Mourinho also took attacking players and inserted them outside of their natural positions. The success of this was apparent as Ronaldo headed home from a center forward position over a helpless Adriano, but at the same this rearrangement in attack naturally made his players a bit more rigid by tweaking the fluidity they have in their natural positions. More importantly this tactic helped Madrid maintain their shape, and it puzzled the Barça defense who had to deal with players in positions they weren't comfortable with all night long.  Özil was a particular nightmare in the wing, constantly making use of long balls driven behind Barça's attacking fullbacks.  In a sense, these are some of the same tactics that Mourinho has used in Inter, where he placed Eto'o a proven goalscorer on the wing, and one must remember that Inter stunned the world by knocking Barça out of the cup.
           That is not to say that Barça aren't as adaptable as Mourinho's teams.  Guardiola is as much a tactical genius as Mourinho although in a completely different sense.  In moving Messi to the middle in the last two seasons, he's helped the team unlock countless defenses by pulling the oppositions centrebacks out of postion.  By moving Busquets to a sweeper role, he's given the fullbacks and the entire team even more attacking thrust than before.  But for all of that, you do have to question his prudence at times.  It was apparent Barça were playing a dangerous game in the Copa final whenever Piqué roamed out of the back, leaving Mascherano of all vertically-challenged people as sole protection; and Guardiola has been stubborn in choice of forwards with Messi, Villa, and Pedro all being physically the same sort of player.  But most of all one worries about the lack of options Guardiola has now with Puyol, Abidal, and Bojan injured, and the thought that as fluid and versatile Barça are, they can't match the many variations which Mourinho has in store.  As natural as we say the linkups between Barça's attacking players are, there is a risk that it gears them to only playing one kind of football.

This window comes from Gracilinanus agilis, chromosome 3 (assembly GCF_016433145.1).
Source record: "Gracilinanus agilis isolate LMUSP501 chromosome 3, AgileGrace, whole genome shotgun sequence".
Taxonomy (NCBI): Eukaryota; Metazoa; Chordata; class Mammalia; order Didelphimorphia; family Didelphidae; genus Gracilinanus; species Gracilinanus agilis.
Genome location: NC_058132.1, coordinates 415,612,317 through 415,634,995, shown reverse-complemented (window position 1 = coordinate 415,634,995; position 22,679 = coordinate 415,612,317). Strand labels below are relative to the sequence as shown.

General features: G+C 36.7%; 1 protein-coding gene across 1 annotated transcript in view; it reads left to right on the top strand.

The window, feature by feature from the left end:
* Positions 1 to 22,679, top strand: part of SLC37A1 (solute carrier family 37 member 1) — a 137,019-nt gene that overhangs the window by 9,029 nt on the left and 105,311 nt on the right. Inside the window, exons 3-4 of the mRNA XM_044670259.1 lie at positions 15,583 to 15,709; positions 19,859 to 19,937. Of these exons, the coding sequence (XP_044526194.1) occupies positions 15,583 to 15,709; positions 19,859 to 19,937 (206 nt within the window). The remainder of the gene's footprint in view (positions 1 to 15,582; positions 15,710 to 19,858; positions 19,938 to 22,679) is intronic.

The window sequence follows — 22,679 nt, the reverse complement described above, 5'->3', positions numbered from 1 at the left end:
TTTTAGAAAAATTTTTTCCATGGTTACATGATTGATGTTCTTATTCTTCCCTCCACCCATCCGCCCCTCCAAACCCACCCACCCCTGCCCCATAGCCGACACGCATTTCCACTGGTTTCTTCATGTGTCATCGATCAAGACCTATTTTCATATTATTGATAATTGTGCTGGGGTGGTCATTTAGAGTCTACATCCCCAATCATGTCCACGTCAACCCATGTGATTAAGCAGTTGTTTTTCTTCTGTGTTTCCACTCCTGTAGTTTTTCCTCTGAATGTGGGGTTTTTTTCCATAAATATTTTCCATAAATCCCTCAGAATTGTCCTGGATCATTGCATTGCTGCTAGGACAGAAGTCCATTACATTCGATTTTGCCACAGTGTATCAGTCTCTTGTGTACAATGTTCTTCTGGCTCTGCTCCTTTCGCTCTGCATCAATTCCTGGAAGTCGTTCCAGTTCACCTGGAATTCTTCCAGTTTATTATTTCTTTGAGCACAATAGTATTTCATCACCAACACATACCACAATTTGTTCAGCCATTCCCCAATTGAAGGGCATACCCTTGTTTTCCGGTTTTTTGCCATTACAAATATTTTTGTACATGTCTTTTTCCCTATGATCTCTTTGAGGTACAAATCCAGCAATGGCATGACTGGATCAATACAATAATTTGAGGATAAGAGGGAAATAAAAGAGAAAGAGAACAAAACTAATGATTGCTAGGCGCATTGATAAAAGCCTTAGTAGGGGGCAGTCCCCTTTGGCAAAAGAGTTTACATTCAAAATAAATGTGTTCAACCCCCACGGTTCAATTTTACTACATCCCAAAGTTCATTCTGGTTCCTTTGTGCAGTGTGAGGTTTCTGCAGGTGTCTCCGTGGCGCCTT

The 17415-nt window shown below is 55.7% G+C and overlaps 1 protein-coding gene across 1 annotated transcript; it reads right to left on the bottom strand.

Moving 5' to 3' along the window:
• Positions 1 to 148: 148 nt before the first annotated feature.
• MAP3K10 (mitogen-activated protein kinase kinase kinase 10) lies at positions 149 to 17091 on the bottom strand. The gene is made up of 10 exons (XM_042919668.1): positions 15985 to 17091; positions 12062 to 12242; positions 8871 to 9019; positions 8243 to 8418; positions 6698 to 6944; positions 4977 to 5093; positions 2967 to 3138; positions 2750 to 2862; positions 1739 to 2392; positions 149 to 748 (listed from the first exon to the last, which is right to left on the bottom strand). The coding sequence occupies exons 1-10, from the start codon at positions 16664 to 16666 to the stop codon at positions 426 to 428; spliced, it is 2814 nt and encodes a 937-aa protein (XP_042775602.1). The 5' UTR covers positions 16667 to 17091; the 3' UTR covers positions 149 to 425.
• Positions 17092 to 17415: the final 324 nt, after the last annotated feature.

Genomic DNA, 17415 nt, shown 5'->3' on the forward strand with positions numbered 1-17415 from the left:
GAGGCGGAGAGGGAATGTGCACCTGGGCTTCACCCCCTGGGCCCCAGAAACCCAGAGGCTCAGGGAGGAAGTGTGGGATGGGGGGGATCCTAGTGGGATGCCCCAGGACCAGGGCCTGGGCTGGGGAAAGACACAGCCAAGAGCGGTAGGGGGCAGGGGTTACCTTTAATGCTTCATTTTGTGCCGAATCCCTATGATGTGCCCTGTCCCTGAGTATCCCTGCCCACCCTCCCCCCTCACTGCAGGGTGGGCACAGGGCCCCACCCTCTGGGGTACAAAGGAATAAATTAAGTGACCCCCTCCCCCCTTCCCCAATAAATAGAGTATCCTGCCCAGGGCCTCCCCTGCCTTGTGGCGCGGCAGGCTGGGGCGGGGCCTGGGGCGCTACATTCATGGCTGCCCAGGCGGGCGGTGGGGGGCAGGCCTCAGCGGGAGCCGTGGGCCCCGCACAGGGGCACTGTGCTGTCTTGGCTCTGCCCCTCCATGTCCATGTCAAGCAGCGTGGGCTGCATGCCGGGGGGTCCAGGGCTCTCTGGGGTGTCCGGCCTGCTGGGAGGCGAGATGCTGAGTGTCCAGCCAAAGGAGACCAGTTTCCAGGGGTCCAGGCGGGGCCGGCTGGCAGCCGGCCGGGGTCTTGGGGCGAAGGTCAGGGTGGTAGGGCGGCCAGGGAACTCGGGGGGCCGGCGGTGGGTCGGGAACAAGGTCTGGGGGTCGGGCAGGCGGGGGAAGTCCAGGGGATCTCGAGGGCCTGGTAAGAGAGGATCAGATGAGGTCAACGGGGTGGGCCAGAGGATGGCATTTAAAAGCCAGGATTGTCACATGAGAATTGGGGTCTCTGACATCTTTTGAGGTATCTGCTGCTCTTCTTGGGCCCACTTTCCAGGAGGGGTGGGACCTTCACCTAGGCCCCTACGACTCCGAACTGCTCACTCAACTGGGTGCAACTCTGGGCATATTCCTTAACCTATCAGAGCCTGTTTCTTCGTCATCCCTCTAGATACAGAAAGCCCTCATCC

Certainly it would not be the first time in history that a brilliant attacking team has been undone by another team's more solid, structured approach, especially one which the attackers are not accustomed with.  It happened to the Dutch teams in '74 and '78, to Zico's Brazil in '82, and even the Mighty Magyars fell to it back in '54.  It's a theme which has resonated throughout history, politics, love and war, but perhaps it has never been better understood than in the odd obsessions which all men carry like football, racehorses, and chess.
            Particularly in chess, there are legends who have defined a certain style of play, even boldly declaring never to abandon it.  Karpov once said,

"Let us say the game may be continued in two ways: one of them is a beautiful tactical blow that gives rise to variations that don't yield to precise calculation; the other is clear positional pressure that leads to an endgame with microscopic chances of victory... I would choose the latter without thinking twice. If the opponent offers keen play I don't object; but in such cases I get less satisfaction, even if I win, than from a game conducted according to all the rules of strategy with its ruthless logic."
 
          We have also seen the likes of Nezhmetdinov, "a tactical genius who had a plus score against none other than Mikhail Tal (possibly the most attack oriented and exciting world champion of them all), [who's] victories were frequently incredible but he lacked the support to reach the summit of the chess world." 
           Perhaps Guardiola and Mourinho are not quite so comparable to these legends of a wholly separate field, but in the final two games between them you can't help but feel that much deeper questions will be answered aside from which team is better.


Credit: Free Commons
Nezmethdinov, on the left, and Karpov, on the right, never played each other, but we might get a sense of the outcome which never came in Barça and Madrid's clashes.